Similar to the fate of netbooks, Patrick Gray thinks that tablets might be done with hardware breakthroughs, but writing them off entirely is premature.
The technology rumor mill's latest prediction is that Apple is working on a smaller version of the famed iPad, a model that measures around 7 inches rather than the current 10. As usual, Apple receives a great deal of attention for this type of rumor, despite several other manufacturers going down this road previously. Dell experimented with 5-inch tablets, releasing one of the first Android devices that blurred the line between mobile phone and tablet, while Samsung has released multiple sizes of its popular Android-based tablet. During the holiday season, I couldn't help but notice the parallel between a hot technology gift of Christmases past: netbooks.
I'm certainly not the first to compare tablets to netbooks -- the low-cost, lightweight laptops that were flying off the shelves a few holiday seasons ago and now seem largely forgotten. The purported benefits of netbooks seem eerily similar to the current crop of tablets, with manufacturers claiming that consumers and enterprise users needed a cheap "third screen" somewhere between a desktop and full-powered laptop. The initial crop of netbooks was nearly all the same, and most of them ran a customized version of the Linux operating system, much to the chagrin of consumers who were unable to run their familiar applications.
After the initial few releases, most netbook manufacturers offered a Microsoft Windows option and tried to differentiate their offerings by experimenting with new hardware and form-factor options. Everything from desktops with netbook-grade hardware to larger "netbooks" that looked like traditional laptops at a lower price point came to market in an effort to keep the netbook relevant, all while consumers realized that perhaps they really didn't need the vaunted "third screen" after all.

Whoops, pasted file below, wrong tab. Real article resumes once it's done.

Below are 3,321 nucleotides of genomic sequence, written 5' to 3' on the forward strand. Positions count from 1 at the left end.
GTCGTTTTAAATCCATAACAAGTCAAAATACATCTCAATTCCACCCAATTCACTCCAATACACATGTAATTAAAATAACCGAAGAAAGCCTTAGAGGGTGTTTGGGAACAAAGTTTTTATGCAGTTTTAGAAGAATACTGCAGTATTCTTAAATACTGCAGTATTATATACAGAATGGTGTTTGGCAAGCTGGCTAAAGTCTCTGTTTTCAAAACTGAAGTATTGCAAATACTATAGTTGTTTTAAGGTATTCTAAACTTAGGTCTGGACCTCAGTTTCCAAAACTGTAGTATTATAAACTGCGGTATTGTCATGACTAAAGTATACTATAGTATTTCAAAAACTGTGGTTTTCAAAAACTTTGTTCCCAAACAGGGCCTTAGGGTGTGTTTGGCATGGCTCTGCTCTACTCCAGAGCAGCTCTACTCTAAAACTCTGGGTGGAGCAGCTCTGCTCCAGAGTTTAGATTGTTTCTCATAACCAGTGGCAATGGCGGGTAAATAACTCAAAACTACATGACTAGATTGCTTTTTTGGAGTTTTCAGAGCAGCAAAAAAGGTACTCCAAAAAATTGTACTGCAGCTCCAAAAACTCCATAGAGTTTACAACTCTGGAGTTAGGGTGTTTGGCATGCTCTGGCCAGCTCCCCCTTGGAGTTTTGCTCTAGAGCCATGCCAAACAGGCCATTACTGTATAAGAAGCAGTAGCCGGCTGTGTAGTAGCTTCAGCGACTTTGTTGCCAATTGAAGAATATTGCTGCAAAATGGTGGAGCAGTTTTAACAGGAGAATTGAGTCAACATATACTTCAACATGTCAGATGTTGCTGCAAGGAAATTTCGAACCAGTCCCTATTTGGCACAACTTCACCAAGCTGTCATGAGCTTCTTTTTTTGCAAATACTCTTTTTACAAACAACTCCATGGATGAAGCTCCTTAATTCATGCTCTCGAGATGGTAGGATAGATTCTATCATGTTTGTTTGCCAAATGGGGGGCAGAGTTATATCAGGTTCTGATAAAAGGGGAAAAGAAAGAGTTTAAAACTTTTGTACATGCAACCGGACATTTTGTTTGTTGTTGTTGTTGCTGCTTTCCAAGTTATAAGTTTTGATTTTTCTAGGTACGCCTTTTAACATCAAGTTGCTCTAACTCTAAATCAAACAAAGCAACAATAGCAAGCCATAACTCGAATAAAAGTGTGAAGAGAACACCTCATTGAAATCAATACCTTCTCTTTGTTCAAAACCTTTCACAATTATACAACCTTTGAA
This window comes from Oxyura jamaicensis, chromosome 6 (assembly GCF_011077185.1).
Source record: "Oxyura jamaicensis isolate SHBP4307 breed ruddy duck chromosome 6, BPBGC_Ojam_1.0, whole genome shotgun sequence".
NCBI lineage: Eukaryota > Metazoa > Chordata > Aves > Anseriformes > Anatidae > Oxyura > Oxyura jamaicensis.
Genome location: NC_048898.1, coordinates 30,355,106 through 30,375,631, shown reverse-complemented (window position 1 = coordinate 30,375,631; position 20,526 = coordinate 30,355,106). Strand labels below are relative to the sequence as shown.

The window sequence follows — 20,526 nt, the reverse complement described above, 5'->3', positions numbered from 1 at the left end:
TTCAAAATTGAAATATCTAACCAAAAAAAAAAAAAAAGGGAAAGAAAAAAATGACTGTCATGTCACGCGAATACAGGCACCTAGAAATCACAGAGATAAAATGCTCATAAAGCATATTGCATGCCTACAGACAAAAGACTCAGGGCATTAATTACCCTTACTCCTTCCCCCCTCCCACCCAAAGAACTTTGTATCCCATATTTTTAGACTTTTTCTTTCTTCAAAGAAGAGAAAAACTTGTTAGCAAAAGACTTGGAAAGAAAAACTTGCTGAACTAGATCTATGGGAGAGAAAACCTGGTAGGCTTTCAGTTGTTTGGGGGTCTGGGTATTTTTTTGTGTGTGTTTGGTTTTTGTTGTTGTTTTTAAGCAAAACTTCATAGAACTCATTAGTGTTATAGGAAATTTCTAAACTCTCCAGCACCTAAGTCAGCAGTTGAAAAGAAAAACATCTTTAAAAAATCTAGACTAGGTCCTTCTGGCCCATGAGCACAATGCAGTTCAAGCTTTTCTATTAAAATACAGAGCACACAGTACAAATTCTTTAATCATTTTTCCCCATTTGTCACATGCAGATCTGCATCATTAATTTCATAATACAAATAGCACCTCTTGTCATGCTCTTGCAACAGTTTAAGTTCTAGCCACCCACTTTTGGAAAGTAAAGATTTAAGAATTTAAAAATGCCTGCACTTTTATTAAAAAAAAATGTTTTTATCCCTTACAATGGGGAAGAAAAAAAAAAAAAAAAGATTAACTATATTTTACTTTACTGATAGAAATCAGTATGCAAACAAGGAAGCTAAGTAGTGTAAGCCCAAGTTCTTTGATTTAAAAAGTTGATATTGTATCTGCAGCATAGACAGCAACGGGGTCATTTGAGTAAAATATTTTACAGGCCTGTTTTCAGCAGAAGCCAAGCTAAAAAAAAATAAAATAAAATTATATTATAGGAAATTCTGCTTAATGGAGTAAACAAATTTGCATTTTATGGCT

Tablets have now reached a similar point in their timeline to netbooks, where consumers begin questioning their relevance and manufacturers struggle to offer up more than evolutionary hardware changes. Tablet skeptics cite the obvious: we've reached a point where the industry has settled on a slate-style device, and it's unlikely to make any revolutionary changes in core features like battery life, weight, or screen resolution. These skeptics see Apple playing a game of inches as a last grasp at selling a few million more devices to the faithful before the tablet fades to irrelevance.
I don't see as grim a picture as the diehard skeptics; however, tablet manufacturers do need to focus more on how consumers, especially in the enterprise, should be using these devices. Apple, in particular, is famous for showing how a consumer might use its devices to perform some common task, such as finding a restaurant and booking a reservation, but no one seems to be doing this in the enterprise space. Rather than vague talk about "vertical industries," tablet manufacturers should show us why the average CIO needs to have tablets on the agenda for the next quarter, rather than on the "I'll get to it someday" list.
While we may have resorted to shrinking and enlarging current tablet designs on the hardware front, there is promise on the software front. Microsoft's reentrance into the tablet market holds a great deal of promise for the enterprise space, a market Microsoft has dominated for decades. At this point, it's also fair to say that Apple's iOS and Google's Android are here to stay, and they present an interesting and viable alternative to Microsoft, whereas most netbooks had abandoned Linux at this point in their evolution.
Nearly ubiquitous storage and applications delivered by cloud services also present a compelling selling point for the tablet form-factor that manufacturers have yet to exploit well, despite unending promises. We may be done with breakthroughs on the hardware front for the coming months, but I still believe that writing off tablets is premature.